Friday, February 27, 2009

Pain of Salvation - Remedy Lane (2002)

Daniel Gildenlow is a giant blow hard. You don't really have to look further than BE where he had fans call his phone, pretending it was God's answering machine, so they could leave him a message. Unfortunately for the musical world he did manage to produce at least two albums that could be considered masterpieces and a couple of other good, not great, works. Remedy Lane is the one of those two albums. Its an example of everything I like about progressive music, compelling and new rhythms driven by expert musicianship and emotion, rather than a showy solos and stuff.

The album starts with the typical prog intro track then moves into "Ending Theme," which has a nice heavy riff and catchy chorus, but suffers from some rhythmic spoken word part in the middle that comes off as a bit silly. "Fandango" follows and where the real meat of the album picks up. I don't have the musical vocabulary to describe the various prog stuff that goes on here and in other songs, but suffice to say there are quite a few varying rhythms in the music here that are percussive and hitting yet restrained. Like the previous song, this one has a somewhat silly vocal section that comes off a bit like rapping. The idea apparently is supposed to represent to halves of a person, or two people in a relationship, but really it could have been done better, but that's Gildenlow for you.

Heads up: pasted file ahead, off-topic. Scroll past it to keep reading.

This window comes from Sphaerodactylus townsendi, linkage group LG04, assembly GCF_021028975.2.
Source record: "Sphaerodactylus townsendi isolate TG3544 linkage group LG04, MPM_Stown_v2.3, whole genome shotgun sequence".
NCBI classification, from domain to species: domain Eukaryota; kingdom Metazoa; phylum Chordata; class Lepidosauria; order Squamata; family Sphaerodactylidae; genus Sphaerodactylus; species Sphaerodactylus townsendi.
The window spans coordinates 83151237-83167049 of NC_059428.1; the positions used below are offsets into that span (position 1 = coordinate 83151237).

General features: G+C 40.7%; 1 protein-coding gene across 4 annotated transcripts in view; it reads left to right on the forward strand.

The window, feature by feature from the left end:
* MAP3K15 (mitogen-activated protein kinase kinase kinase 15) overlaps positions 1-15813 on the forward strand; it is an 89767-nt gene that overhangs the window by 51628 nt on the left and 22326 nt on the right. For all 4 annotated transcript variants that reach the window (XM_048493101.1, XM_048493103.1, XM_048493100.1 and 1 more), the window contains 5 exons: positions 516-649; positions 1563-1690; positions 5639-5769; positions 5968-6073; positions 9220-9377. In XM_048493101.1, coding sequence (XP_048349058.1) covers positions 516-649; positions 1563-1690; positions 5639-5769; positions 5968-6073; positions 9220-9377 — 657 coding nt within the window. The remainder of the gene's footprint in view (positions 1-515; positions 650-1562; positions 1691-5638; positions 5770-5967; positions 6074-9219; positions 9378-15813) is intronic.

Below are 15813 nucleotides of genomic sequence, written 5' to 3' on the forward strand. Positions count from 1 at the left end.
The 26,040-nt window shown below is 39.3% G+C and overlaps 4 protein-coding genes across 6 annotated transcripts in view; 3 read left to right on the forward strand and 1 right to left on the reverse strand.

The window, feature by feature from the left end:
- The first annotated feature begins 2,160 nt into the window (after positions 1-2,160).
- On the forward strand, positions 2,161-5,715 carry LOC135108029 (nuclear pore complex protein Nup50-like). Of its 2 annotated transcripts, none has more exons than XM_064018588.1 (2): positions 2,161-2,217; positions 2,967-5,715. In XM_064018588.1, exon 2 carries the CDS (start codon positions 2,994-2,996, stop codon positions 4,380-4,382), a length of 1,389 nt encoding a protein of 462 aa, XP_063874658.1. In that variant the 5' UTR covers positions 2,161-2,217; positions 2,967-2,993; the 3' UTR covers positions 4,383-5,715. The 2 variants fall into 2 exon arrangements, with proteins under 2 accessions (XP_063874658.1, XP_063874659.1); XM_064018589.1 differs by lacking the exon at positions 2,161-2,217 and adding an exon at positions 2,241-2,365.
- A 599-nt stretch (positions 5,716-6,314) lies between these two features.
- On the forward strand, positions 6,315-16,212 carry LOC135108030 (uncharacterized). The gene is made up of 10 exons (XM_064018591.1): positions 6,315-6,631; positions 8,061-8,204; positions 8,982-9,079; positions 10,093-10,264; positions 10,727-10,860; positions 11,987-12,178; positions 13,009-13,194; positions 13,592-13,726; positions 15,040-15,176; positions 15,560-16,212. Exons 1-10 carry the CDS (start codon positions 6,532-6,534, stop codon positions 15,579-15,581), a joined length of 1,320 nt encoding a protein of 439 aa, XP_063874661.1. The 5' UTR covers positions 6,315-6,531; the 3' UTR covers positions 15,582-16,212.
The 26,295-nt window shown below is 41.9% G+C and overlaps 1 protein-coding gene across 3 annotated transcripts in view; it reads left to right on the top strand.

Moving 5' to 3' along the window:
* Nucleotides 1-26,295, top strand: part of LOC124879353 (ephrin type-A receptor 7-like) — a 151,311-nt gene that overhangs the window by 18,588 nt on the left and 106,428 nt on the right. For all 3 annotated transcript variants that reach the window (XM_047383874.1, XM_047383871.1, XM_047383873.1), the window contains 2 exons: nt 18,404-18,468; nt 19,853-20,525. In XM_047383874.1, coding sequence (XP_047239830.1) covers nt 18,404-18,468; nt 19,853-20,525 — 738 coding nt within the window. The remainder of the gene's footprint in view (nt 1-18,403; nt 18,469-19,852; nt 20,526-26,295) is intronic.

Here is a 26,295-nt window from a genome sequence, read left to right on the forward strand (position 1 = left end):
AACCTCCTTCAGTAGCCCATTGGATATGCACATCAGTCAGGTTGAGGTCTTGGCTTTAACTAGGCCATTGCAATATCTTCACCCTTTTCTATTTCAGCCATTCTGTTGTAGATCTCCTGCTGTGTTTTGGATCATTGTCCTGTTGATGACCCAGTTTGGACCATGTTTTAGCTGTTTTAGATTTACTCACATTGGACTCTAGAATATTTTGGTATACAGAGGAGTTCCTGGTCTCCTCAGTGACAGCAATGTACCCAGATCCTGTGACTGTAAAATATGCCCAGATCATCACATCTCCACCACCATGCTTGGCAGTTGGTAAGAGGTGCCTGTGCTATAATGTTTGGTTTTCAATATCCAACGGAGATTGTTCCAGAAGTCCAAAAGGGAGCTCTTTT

He is, no doubt, a talented singer with a unique voice. As a lyricist he can be hit and miss. Sometimes he tries to hard, sometimes he produces the next track on the album "A Trace of Blood." In this song he laments the miscarriage of his child to a driving piano melody and flighty lead guitar that devolves into a more appropriate heavy riff.

The highlight of the album for most listeners is probably "Chain Sling." It opens with a slight guitar riff that builds a bit before Gildenlow comes in with his voice at possibly its highest pitch. Here he plays with the idea of dueling voices again, but it comes off much better than the rap in Fandango. This is the song where the whole idea behind his band comes to fruition and is exemplified in a chorus that sums up the emotional core of the album.

There are a handful of slower softer tracks on the album that are quality, but maybe not as complex as the heavier tracks. "Rope Ends" and "Waking Every God" are probably the other two stand out tracks to those mentioned. Have faith though! It is not all praise for Gildenlow, because for some reason two-thirds of the way through the album he decides to assault your ears with a terrible synth piece that revolves around some of the musical themes from prior songs. Who the fuck knows why its in there, maybe he couldn't get anyone to call his answering machine at the time.

Verdict: Epic Win [9/10]

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